The jurisprudence of the Constitutional Court of Hungary concerning freedom of expression in relation to the right to human dignity¹

| Cikkrészlet

with Nincs hozzászólás
Zoltán J. Tóth professor, Károli Gáspár University of the Reformed Church in Hungary, Faculty of Law

Aspects of the protection of freedom of expression in public life as a fundamental right: from public figures to public affairs


The Hungarian Constitutional Court considers the freedom of speech and the freedom of press as “particularly precious”, which can only be restricted in particularly justified cases and under strict conditions. The present study first provides an overview of the earlier case-law of the Constitutional Court concerning freedom of expression, as well as its robust findings (still relevant and referenced today), both in general terms (with a general outline of the constitutional aspects related to freedom of expression) and regarding public figures, public affairs and those exercising public authority. In that scope, the study focuses primarily on criminal-law issues where the protection of human dignity and the right to freedom of expression conflict; however, that requires the enumeration of the general aspects of constitutional law, which provide general guidelines for the cases of conflict between those rights. After that the study describes the turn in the case-law of the Constitutional Court that led to a clear shift to prioritizing the objective aspects (a public affair affected by the case or the lack of that) regarding the restriction of freedom of expression related to public affairs stemming from law (and court case-law), and by which – nowadays – subjective aspects (a public figure affected by the case and the specific means of acting as a public figure) are only recognised as a part of that assessment.

Keywords: freedom of speech, freedom of expression, freedom of press, human dignity, public figures, defamation

I. Introduction

Freedom of speech (or “freedom of expression”)[2] and the closely related freedom of the press are (two) constitutional rights of paramount importance for which special protection was and is provided both by the “Old” Constitution of Hungary, that is the Constitution amended by Act XXXI of 1989 (the Rule-of-law Novel),[3] and the new constitution (the Fundamental Law of Hungary)[4] effective as of 1 January 2012. This special protection is not only manifested on the level of the wording of constitutional norms [paragraphs (1)-(2) of section 61 of the Constitution; paragraphs (1)-(2) of Article IX of the Fundamental Law], but the case-law of the Hungarian Constitutional Court (hereinafter: Constitutional Court) also considered and still considers these rights as “particularly precious”,[5] which can only be restricted in particularly justified cases and under strict conditions.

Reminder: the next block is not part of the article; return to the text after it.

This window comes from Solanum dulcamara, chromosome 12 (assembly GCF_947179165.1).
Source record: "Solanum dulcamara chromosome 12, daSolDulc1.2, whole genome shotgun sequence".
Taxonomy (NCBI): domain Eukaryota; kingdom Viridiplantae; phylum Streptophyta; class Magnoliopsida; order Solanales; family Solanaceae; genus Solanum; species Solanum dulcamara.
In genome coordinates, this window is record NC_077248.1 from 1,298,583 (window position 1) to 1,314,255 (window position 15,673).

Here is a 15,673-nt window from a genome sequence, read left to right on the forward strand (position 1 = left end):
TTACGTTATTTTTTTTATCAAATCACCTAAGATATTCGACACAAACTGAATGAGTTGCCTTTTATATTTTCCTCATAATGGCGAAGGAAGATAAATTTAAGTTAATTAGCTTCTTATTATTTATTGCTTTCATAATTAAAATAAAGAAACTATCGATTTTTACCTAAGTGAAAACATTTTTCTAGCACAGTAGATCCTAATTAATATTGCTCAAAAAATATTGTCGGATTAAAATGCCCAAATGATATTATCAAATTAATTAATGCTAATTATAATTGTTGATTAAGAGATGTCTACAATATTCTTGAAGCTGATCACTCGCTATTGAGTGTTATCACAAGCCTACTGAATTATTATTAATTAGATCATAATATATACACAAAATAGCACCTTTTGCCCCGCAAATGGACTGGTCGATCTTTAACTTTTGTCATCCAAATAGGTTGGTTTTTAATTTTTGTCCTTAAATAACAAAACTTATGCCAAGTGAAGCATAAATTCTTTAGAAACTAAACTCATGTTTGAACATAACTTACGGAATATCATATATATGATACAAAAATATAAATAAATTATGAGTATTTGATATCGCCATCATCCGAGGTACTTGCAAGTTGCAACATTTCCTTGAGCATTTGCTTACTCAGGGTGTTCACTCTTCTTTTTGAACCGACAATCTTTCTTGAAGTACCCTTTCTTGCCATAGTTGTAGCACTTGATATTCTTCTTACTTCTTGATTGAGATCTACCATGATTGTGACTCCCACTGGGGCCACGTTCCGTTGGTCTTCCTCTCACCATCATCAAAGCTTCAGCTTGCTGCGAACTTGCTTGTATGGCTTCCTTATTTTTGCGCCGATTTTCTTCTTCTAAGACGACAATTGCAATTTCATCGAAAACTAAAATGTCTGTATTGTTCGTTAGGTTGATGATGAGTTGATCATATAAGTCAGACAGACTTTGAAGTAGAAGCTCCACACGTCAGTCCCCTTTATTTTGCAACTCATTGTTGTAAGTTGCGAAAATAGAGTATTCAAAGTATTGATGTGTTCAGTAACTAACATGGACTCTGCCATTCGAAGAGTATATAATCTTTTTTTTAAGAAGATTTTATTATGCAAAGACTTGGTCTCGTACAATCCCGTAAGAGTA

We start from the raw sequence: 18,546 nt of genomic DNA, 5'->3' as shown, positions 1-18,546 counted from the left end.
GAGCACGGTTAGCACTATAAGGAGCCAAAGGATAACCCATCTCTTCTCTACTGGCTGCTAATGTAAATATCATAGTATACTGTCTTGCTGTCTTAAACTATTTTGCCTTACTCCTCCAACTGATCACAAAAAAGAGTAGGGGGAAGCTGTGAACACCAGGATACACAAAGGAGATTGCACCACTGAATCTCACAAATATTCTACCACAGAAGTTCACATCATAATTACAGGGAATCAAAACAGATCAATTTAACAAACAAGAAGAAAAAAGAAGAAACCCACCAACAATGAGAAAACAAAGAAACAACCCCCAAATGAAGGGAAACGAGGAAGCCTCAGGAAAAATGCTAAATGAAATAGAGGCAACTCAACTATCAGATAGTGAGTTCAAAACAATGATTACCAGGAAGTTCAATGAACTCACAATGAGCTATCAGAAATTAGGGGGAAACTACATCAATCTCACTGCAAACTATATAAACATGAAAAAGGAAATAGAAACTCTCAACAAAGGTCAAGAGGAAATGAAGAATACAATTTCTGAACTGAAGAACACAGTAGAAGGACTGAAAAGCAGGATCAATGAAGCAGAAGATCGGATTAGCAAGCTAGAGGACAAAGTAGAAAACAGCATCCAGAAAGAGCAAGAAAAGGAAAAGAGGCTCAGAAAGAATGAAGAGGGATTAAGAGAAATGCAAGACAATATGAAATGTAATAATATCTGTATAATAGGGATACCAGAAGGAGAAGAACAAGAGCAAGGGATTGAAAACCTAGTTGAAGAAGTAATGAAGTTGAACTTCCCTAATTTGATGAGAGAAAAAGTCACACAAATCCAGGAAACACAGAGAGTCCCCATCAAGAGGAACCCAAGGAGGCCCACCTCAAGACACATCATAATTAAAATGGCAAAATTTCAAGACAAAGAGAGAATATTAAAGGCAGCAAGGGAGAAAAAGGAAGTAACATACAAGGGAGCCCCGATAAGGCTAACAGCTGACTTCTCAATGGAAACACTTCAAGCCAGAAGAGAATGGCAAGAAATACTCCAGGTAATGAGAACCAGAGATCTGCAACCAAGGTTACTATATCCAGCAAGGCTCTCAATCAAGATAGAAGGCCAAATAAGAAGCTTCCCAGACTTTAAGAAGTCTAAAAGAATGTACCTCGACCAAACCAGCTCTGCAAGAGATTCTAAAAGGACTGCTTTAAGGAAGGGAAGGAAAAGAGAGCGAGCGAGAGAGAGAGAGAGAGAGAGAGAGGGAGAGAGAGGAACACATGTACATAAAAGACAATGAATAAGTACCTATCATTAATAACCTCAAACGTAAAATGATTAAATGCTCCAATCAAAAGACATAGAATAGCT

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[1] This research was carried out using the European Constitutional Communication Network (ECCN) database, within the framework of the research project of the Comparative Constitutional Law Research Group at the National University of Public Service, with the support of the AURUM Lawyers’ Club for Talented Students Foundation.

[2] Antal Ádám and Gábor Halmai argued that the terminus technicus “freedom of expression” has a broader meaning than “freedom of speech” (Antal Ádám – Gábor Halmai: A véleményszabadság problémái az alkotmánybíráskodásban [The problems of freedom of expression in constitutional adjudication], Acta Humana 1996/24, 3–20, 11.) However, the terminus technicus “freedom of expression” is somewhat odd in Hungarian terminology, while the term “freedom of speech” (or literally in Hungarian the “freedom of opinion”) is more common. Nonetheless, all of the above terms are used basically as synonyms in jurisprudence, thus, they are used with the same meaning. (Cf. András Koltay: A véleménynyilvánítás szabadsága, a sajtószabadság és a közérdekű adatok nyilvánossága [Freedom of expression, freedom of the press and disclosure of data of public interest], in András Jakab [ed.]: Az Alkotmány kommentárja II (Budapest: Századvég 2009) 2219–2303, 2223.

[3] Act XX of 1949; hereinafter: “Constitution”.

[4] Hereinafter: “Fundamental Law”.

[5] Cf. primarily: Decision 7/2014. (X. 31.) AB of the Constitutional Court, Reasoning [39].